A tablet with internet connectivity offers a bridge to quality education and hope for a better future for refugees
By Pauline Omagwa in Kakuma, Kenya
Seated in groups of four, learners silently listen to a prerecorded lesson in class. Some take notes as their teacher moves from one group to the next, monitoring their progress.
Paska Charles, 15, sits in one of the groups. The South Sudanese refugee who lives in Kalobeyei settlement in northwestern Kenya, arrived in the adjacent Kakuma refugee camp when she was 10 years old.
“The first school I attended was in the refugee camp. I was so excited to join school,” says Paska.
There are over 19,000 learners in primary schools in Kakuma refugee camp and Kalobeyei settlement.
“We are more than 70 pupils in my class, so most of the time we have to share the learning material,” says Paska.
“For me, it is okay as long as I am in school. That’s what matters.”
A regular classroom can hold more than 100 learners, meaning that at least seven learners share a single textbook. However, this situation has not deterred the young learner’s passion for education.
“For me, it is okay as long as I am in school. That’s what matters,” adds Paska.
Prior to the COVID-19 pandemic, UNHCR, the UN Refugee Agency, and its partners were conducting limited digital learning in the schools in the camps with only four out of the 55 preprimary, primary and secondary schools having access to digital learning.
“When digital learning first began in schools, learners and instructors responded differently but as time passed, learners’ willingness to attend classes have increased”, says Msembwa Esdras, 51, who worked as an incentive teacher in Kakuma refugee camp for 12 years.
The COVID-19 pandemic and the subsequent closure of all schools had a major impact on refugee learners, who depended on the schools for both education and psychosocial support.
“Keeping up with schoolwork was really hard since the majority of us did not have access to radio or internet,” says Paska.
Ali Omar Duale, who works for UNHCR in Kakuma, adds that while some learners globally were quickly adapting to distance learning, most refugee learners did not have access to or the means to continue with their curriculum. Thus, UNHCR urgently needed to implement additional measures to support learning recovery for the refugee students.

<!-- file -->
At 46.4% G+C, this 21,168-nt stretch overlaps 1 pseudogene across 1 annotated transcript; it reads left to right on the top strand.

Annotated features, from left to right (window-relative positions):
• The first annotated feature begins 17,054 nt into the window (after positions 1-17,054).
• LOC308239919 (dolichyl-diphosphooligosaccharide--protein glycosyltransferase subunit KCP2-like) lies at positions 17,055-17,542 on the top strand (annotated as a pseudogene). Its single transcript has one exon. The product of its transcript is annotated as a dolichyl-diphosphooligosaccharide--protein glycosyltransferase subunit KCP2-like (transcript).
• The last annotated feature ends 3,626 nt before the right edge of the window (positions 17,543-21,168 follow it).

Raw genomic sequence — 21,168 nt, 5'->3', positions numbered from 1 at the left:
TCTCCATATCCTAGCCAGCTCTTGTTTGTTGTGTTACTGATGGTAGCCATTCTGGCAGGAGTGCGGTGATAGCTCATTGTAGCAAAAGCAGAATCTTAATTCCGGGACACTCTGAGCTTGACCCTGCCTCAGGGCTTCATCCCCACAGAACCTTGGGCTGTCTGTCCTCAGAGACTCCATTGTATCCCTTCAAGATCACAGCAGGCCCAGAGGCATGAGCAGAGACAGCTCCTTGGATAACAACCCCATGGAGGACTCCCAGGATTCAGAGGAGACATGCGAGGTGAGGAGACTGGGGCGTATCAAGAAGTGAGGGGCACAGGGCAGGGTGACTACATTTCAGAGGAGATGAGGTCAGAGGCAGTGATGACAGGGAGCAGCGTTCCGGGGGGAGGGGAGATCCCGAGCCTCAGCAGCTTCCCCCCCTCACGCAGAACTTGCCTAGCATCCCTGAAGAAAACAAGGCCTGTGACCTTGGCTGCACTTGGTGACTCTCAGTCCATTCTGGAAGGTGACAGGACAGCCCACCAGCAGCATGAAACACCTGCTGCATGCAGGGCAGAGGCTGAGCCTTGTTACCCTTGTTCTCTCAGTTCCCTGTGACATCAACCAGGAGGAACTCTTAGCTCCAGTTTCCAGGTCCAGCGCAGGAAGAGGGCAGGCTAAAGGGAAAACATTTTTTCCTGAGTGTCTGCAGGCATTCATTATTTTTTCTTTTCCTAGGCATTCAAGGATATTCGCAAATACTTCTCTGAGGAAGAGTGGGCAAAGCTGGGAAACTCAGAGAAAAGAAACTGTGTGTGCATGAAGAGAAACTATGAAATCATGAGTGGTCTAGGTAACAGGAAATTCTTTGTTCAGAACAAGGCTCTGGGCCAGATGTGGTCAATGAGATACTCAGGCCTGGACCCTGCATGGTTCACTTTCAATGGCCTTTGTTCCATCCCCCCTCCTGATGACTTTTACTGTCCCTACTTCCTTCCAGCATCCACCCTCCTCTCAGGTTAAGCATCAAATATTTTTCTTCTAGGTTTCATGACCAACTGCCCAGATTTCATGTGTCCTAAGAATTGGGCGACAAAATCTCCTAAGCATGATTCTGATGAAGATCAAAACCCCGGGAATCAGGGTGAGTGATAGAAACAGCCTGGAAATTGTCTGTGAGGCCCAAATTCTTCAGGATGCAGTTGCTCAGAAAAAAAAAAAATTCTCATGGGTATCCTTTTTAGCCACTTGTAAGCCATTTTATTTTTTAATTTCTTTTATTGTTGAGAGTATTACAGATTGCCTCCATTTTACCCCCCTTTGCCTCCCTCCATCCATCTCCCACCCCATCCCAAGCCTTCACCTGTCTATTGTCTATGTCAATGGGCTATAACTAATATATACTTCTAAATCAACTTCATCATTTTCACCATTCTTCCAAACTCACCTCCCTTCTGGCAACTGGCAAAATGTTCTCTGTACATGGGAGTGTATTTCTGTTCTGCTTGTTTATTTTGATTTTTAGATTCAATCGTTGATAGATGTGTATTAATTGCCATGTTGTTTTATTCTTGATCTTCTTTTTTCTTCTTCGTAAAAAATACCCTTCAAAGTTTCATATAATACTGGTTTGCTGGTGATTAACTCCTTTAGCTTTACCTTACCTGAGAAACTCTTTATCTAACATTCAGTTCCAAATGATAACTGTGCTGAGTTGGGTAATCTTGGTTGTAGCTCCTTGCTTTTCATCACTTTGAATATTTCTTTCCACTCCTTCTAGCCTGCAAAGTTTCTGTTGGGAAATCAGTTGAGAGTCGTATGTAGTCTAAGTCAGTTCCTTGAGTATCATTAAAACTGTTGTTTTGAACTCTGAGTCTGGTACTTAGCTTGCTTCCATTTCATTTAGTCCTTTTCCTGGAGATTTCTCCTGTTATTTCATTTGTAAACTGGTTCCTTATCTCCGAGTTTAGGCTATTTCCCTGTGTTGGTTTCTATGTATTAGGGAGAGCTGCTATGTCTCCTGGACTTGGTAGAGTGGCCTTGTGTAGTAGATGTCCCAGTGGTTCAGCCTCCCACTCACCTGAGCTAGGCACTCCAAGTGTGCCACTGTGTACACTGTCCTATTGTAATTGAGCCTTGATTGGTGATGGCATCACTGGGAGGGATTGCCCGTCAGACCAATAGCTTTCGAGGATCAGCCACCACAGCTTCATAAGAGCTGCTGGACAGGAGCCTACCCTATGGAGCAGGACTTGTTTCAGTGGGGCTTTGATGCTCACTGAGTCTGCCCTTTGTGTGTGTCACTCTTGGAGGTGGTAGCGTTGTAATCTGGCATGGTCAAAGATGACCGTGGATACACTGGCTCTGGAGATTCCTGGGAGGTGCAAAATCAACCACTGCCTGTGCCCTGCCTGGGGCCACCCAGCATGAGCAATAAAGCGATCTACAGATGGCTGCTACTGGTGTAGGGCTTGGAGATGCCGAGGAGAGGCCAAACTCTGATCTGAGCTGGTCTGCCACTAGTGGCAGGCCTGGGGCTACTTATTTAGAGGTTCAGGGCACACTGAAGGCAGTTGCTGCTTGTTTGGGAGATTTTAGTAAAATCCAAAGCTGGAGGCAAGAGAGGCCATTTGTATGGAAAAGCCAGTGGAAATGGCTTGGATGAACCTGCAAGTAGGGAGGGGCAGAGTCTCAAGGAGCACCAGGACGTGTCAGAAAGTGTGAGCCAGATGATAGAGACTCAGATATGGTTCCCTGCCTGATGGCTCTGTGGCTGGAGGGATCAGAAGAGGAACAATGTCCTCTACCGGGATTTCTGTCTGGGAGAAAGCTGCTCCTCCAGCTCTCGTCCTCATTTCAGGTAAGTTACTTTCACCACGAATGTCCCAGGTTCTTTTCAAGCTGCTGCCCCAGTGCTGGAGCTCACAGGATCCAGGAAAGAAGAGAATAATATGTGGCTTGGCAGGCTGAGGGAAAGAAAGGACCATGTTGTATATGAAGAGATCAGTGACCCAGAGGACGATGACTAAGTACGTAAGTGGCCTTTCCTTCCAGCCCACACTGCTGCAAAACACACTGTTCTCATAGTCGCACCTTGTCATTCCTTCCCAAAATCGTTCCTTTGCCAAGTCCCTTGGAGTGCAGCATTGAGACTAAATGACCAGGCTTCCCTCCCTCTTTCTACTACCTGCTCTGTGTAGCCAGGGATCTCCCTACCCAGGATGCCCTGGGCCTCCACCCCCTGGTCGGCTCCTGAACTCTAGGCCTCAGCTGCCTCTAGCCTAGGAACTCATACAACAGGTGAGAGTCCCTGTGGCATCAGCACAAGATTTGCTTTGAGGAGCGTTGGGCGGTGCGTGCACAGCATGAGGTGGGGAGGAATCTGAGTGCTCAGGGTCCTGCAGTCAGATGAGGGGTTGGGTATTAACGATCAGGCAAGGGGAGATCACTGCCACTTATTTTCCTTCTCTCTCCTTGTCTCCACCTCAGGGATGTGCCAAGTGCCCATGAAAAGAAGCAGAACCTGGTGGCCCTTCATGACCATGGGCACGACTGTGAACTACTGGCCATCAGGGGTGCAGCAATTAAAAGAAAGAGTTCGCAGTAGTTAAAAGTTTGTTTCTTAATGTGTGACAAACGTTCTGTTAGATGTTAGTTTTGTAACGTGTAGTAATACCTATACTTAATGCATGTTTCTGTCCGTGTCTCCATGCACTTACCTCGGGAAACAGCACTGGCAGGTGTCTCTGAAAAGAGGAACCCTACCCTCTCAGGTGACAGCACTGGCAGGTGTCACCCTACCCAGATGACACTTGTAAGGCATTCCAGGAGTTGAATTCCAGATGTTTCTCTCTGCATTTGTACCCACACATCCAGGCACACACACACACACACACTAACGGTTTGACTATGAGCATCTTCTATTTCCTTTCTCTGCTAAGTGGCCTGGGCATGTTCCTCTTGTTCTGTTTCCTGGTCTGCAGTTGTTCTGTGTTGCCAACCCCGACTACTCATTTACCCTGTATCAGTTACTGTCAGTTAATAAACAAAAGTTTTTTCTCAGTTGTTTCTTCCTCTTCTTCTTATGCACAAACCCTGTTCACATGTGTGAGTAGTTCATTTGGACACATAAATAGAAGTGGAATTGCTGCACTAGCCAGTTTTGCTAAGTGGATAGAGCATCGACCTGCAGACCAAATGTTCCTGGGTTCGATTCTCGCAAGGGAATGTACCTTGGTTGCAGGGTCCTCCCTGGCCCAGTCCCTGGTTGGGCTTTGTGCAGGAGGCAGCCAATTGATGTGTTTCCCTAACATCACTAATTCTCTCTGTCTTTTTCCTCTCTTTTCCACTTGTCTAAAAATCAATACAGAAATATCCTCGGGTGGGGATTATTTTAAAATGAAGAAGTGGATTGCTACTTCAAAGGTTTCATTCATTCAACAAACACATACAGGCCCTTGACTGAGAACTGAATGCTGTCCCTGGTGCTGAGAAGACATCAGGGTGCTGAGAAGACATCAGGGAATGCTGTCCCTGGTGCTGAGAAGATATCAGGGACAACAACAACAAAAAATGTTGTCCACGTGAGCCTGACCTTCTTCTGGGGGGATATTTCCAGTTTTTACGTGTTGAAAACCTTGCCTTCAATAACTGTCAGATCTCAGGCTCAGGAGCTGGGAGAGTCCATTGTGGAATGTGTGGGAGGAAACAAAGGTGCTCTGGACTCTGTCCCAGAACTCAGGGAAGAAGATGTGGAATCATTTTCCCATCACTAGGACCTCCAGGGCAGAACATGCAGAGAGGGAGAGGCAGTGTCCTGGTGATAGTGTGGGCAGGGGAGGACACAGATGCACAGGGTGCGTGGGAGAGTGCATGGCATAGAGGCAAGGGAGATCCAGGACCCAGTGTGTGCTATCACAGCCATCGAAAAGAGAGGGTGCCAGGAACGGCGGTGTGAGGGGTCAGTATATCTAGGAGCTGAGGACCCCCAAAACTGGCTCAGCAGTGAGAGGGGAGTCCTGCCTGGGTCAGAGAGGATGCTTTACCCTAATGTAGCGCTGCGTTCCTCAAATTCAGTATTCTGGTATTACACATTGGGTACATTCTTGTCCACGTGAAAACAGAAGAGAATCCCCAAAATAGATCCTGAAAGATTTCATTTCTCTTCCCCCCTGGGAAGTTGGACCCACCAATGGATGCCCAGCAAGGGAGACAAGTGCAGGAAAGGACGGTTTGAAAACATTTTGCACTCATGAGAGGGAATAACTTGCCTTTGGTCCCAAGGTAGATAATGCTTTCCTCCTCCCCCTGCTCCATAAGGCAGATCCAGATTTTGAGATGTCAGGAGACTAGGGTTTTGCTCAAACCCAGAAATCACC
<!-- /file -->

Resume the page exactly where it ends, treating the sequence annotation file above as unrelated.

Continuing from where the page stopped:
To help with the implementation of this plan, UNHCR expanded access and capacity to deliver digital learning interventions to learners with the help of partners such as the Mastercard Foundation. Teachers were trained on ICT integration to ensure quality distance learning.
The education technology initiative introduced e-learning solutions in refugee hosting areas of Kakuma and Kalobeyei, supplementing provision of equitable and quality education services reaching over 18,000 learners in 17 camp-based schools. The project also enhanced teacher quantities and capacities to integrate ICT components in education programming.
Paska’s school was scaled up with digital infrastructure and with new tablets, which were procured with the support of the Mastercard Foundation. The tablets have been instrumental in helping refugee learners with digital learning, staying connected and ensuring access to diversifying learning materials.
“My dream is to become an English teacher. I want to teach refugee and host community learners here in the settlement.”
“My favorite days in school are Monday and Friday when it’s my time to use the tablet,” says Paska. “We can for example use the tablets to search up past tests to revise for the exams.”
“My dream is to become an English teacher. I want to teach refugee and host community learners here in the settlement. I also hope we will have more tablets so that all my future students can use them.”